To understand the new view on Romans, and its bedfellow the new view on Paul, one must understand the old view (“of course it wasn’t called that at the time”). Prior to the work of Sanders, Dunn (who coined the term), and Wright for four hundred years a special position accorded to Paul’s letter to the Romans has shaped the dominant view of Pauline theology.
The early reformers looked to the New Testament in order to find a foundation for their, rightful, critique of late medieval/renaissance Catholicism and saw in Romans a letter that seemed heaven-sent for their context. Forgetting that the New Testament was written for them but not to them they embraced Romans as expositing true Christian theology contra the Roman perversion. They saw the catholic view of salvation based on meritous works in the judaizer/jewish view Paul was condemning as trusting in “works of the law”.
This lead to the aforementioned 400 years of viewing Romans as special. Romans was supposed to be a systematic, propositional treatise on the nature of Christianity divorced from any context, situation, or occasion; after all Paul had not previously visited Rome, he was writing to make sure that this major church understood everything. Paul intended to visit them but wanted to make sure that they were on the same page when he showed up. Therefore this is an exposition of salvation, grace, and election1.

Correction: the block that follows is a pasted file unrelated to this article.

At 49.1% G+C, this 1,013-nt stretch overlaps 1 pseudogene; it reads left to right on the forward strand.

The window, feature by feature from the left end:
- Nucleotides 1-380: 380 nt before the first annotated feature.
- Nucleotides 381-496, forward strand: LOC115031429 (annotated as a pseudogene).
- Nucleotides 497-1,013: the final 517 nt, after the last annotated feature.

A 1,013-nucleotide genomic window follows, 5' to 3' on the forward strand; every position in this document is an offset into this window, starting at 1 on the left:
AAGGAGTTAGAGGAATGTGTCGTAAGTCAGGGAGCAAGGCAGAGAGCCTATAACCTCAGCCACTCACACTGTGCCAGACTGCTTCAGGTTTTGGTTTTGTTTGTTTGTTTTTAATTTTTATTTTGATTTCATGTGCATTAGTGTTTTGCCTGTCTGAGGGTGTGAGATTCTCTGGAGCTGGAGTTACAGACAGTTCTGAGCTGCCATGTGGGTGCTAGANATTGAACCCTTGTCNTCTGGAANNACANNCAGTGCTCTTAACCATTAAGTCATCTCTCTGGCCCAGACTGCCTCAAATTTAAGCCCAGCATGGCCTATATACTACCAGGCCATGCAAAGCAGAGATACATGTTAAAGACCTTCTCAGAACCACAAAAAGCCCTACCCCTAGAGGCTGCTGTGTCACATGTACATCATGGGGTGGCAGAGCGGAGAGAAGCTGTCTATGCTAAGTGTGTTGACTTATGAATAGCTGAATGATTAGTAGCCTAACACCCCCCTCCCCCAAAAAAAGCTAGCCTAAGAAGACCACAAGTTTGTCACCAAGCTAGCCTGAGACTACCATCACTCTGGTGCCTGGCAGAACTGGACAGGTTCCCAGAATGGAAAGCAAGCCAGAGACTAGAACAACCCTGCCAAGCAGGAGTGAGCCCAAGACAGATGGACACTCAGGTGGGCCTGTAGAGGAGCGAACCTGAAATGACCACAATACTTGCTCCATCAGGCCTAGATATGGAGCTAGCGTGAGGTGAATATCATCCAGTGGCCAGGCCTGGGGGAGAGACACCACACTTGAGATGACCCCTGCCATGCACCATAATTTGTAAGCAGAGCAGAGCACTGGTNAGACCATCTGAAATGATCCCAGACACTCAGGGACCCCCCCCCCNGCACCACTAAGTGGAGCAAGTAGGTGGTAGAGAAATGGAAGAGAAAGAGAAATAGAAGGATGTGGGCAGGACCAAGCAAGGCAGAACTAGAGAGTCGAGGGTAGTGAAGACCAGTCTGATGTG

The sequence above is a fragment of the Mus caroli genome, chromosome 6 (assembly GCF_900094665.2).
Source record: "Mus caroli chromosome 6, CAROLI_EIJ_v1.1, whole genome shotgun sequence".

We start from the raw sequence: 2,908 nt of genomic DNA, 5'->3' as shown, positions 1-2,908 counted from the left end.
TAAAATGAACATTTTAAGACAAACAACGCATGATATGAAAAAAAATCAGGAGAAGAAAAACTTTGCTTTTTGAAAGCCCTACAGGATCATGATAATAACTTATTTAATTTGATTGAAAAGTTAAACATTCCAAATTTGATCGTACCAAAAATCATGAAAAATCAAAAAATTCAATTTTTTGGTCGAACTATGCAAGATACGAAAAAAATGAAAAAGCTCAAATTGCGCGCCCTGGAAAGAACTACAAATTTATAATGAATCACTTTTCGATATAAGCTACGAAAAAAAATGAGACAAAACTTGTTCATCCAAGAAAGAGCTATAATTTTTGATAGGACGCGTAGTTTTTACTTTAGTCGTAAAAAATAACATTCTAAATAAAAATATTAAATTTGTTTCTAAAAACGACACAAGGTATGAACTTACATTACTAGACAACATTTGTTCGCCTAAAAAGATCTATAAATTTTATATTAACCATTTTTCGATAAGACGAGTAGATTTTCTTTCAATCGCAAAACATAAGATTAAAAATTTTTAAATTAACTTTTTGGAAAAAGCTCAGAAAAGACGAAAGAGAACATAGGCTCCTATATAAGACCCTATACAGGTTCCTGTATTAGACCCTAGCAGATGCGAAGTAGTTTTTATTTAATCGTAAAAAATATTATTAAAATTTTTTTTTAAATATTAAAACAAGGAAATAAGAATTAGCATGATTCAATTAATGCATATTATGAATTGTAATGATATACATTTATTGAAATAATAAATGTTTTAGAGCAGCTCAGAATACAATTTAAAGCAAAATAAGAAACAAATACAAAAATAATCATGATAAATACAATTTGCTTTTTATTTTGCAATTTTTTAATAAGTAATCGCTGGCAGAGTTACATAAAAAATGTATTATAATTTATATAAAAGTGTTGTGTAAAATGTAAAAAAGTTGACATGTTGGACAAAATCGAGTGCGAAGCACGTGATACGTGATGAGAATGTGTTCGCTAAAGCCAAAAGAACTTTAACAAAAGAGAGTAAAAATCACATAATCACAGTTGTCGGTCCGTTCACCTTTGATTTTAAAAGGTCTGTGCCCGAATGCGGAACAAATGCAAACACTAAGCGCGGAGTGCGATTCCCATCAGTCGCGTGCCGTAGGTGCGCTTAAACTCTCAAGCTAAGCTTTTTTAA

We must remember that the scriptures are written for us but not to us. The new perspective on Romans maintains that the reformers didn’t just pull some verses out of context in their proof-texting efforts but an entire book.
Sanders, Dunn, and Wright write: to understand Romans we must approach it not with the questions that we want answered but with the questions and context of the original occasion. Thankfully we now have a better understanding of the occasion and situation of the letter.
Broadly the context is tied to the new perspective on Paul. First century Judaism was not a legalistic religion (for the most part
marginal Jews like the Qumran community were legalists who seemed to think they could merit salvation 2, just as some throughout the history Christianity have been legalists). Judaism was a religion of grace and grateful obedience, for the elect (that is the nation of Israel). Surveys of first century Judaism show that God’s choosing Israel was seen as an act of grace, God’s gift of the Torah was seen as an act of grace, God’s repeated deliverance of Israel from its enemies was seen as an act of Grace, God’s system of animal sacrifice for sin was seen as an act of Grace. The same surveys show that obedience to the law was seen as an expression of gratitude, and most importantly to distinguish the chosen nation from others. The works of the law are not considered to be good deeds meriting salvation but ethnic boundary markers.
Bringing the context into focus on Rome in the middle of the first century highlights the occasional nature of the letter.